I didn't buy a transit pass today, and I made my way on foot back towards my apartment. When I got close, I was intrigued by the installation of an upside-down car on the steps of a building, I went in and visited the C/O Center. I took pause at the €10 admission, but it's a photography center and included photographs of Berlin in ruins after 1945, an interesting conclusion to the history-centered day. The building is the former headquarters of the Imperial Post Office.

I wanted to eat without too much worrying about where to go, and went to an Indian place in this city of much international cuisine. The weather's been nice, maybe too hot--I hear it's more like July weather here. Tomorrow I'm planning my day trip to Potsdam.



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Wednesday, May 11, 2011: Potsdam

I charted my main day trip to Potsdam to be early in my stay, so that it could be rescheduled in case of rain. I had the 2011 Rough Guide book saying the Sanssouci sites opened at 9 and it was good to get the timed tickets close to opening time. But then I'd seen a 10 a.m. opening time online. I was more or less planning to aim to get there at 9. I planned to take the regular regional train from Friedrichstrasse, which is faster than the S-Bahn from the same station. The RE train leaves at 6 and 36 past the hour, and I had written down that it left from track 6. I waited there as a succession of S-Bahn trains went by, then I saw the 8.06 RE train coming to track 3. I made some effort to get there but there was no way of getting there on time; I bought a Dunkin' Donut and coffee, and went on to get the next S7 S-Bahn train. The train at 8.13 had some long waits, and I may have arrived earlier if I'd waited for the 8.36 Regional.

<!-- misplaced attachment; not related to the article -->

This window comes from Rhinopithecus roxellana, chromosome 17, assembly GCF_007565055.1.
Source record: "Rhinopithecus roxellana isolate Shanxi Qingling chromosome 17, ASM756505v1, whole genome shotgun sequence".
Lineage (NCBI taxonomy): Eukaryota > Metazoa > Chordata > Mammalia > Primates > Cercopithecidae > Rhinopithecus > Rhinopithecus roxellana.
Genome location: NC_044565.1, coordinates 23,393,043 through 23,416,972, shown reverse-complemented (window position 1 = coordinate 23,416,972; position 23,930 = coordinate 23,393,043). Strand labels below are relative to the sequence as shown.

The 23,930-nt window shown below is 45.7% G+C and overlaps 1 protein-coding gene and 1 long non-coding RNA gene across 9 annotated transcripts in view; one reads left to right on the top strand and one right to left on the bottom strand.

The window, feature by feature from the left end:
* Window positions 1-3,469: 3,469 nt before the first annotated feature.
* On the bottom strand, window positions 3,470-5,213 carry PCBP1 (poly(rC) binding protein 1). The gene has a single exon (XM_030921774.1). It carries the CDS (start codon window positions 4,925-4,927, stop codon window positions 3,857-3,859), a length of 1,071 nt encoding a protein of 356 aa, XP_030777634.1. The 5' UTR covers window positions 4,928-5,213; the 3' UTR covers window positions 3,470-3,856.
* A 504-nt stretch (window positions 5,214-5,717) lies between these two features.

Then there was a choice of buses to get to Schloss Sanssouci; I took the 606. All fares were covered by the ABC zone transit pass I'd bought for €6.80 from the machine at the Berlin Fr. platform. I got off the bus and found that indeed the ticket office opened at 10 (or a few minutes before). I got the Premium day cart to visit all the palaces in the park for €19 (this particular one, including Schloss Sanssouci, is only available at that palace). There was timed admission as people went through and listed to audioguides. A big theme was the rococo style, with many shell motifs. When I went to the picture gallery, I learned the procedure with the pass: go to the ticket office to get it stamped for that location with a receipt showing zero price. The picture gallery had an overwhelming display with paintings above one other, including many Rubens and a Caravaggio. There was a theme that many works had wound up in Russia, but some had come back or been replaced.